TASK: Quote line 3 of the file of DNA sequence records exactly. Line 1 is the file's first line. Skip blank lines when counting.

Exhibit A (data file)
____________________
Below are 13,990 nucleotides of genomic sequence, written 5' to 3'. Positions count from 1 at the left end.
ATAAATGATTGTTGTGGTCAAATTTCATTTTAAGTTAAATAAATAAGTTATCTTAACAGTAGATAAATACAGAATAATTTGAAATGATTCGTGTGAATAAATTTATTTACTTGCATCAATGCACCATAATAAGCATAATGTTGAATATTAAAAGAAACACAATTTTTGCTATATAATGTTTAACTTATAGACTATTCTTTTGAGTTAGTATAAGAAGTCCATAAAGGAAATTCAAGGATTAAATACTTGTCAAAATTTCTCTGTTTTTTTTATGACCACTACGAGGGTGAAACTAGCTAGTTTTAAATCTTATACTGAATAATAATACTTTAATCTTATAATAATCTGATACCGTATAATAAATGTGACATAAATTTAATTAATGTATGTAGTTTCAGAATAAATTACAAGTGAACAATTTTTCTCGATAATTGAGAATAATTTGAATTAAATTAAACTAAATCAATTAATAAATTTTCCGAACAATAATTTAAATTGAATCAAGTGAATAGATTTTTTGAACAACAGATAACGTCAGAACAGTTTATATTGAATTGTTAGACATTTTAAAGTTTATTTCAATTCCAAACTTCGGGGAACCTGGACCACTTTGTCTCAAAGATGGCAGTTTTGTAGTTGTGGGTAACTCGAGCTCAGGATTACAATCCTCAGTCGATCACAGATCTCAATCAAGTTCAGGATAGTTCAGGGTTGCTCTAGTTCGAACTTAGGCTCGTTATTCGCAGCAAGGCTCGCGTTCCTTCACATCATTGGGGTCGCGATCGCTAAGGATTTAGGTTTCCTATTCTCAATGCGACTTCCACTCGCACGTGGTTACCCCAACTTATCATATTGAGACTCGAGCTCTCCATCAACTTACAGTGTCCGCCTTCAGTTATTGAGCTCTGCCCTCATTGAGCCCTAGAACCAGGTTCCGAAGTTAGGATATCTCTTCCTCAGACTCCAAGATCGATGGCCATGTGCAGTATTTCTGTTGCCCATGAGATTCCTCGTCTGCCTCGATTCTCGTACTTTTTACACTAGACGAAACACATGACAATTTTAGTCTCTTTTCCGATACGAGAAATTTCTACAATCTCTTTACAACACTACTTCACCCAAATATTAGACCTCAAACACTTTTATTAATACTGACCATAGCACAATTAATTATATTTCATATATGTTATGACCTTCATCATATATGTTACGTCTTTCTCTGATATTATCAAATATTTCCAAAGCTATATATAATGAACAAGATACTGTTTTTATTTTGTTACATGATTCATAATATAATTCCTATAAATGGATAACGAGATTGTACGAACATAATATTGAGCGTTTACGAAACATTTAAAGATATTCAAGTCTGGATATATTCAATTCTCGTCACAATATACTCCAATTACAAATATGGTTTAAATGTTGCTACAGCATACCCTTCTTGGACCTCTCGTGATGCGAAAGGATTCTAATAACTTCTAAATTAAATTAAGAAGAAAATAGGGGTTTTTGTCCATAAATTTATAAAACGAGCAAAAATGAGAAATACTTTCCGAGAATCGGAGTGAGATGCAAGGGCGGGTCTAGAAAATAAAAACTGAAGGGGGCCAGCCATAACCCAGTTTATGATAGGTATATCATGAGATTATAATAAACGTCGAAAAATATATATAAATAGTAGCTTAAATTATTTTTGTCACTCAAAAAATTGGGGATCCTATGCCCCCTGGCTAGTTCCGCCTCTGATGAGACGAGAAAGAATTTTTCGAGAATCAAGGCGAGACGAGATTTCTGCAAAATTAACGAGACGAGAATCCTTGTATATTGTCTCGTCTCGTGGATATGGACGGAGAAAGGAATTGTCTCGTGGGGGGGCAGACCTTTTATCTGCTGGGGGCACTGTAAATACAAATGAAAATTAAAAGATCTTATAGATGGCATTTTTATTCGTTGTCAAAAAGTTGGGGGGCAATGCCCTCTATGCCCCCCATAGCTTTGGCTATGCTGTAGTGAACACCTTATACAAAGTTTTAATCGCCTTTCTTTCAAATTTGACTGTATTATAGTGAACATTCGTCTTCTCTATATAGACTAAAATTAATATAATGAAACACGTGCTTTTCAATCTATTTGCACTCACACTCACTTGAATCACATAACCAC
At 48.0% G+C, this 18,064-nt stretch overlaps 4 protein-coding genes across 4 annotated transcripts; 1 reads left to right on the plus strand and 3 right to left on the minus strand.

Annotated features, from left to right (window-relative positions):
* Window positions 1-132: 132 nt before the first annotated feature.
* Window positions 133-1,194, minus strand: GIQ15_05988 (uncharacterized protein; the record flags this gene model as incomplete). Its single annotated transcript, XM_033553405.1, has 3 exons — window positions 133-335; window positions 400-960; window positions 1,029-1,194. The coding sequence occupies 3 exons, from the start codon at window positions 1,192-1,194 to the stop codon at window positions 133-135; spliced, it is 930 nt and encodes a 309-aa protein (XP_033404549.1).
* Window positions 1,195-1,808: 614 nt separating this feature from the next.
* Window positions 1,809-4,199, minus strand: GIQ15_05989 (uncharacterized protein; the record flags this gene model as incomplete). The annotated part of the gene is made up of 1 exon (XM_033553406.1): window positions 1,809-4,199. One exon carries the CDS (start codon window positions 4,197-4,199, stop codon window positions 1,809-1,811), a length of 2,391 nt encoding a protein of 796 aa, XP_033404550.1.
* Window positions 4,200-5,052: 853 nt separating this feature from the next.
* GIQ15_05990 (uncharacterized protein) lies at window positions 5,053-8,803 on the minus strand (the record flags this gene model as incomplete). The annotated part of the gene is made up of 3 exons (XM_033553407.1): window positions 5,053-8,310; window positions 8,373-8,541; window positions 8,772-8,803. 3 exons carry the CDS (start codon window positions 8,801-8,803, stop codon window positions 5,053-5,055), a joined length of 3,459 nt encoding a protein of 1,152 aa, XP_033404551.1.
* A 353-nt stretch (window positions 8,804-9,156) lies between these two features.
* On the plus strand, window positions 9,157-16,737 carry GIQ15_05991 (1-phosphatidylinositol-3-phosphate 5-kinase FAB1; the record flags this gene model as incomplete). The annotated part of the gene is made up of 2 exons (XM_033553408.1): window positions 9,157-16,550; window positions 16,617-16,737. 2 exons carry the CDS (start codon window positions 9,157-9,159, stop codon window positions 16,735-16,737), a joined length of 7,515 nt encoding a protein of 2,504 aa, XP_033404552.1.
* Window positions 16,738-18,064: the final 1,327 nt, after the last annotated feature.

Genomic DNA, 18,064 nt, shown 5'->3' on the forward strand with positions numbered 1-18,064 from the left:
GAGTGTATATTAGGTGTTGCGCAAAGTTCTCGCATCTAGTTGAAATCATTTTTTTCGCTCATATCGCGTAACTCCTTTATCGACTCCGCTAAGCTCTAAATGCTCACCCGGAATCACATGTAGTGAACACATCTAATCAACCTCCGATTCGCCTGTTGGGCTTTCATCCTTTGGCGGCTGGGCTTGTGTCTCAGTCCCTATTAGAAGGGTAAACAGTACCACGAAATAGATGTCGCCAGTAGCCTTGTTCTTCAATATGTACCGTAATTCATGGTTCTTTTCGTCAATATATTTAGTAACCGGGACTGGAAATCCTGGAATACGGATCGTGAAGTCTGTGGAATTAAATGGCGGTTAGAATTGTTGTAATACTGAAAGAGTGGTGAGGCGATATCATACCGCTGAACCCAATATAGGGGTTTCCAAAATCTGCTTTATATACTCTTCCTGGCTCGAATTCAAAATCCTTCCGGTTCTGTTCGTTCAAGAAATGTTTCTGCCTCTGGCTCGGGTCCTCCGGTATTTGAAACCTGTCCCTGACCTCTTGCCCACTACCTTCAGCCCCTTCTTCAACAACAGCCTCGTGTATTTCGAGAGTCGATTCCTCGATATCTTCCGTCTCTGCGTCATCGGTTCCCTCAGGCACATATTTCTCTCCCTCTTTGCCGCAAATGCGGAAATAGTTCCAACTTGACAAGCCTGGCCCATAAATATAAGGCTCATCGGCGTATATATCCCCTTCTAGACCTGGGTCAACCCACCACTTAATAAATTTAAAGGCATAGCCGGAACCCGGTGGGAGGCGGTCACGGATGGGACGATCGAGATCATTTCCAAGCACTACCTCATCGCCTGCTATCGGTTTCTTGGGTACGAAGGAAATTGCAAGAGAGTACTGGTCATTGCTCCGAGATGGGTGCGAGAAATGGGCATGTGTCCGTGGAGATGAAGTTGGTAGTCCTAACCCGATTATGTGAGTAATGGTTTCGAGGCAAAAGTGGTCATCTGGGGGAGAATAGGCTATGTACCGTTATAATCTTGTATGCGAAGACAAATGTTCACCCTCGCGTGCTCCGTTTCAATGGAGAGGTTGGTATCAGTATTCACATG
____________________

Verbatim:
At 48.0% G+C, this 18,064-nt stretch overlaps 4 protein-coding genes across 4 annotated transcripts; 1 reads left to right on the plus strand and 3 right to left on the minus strand.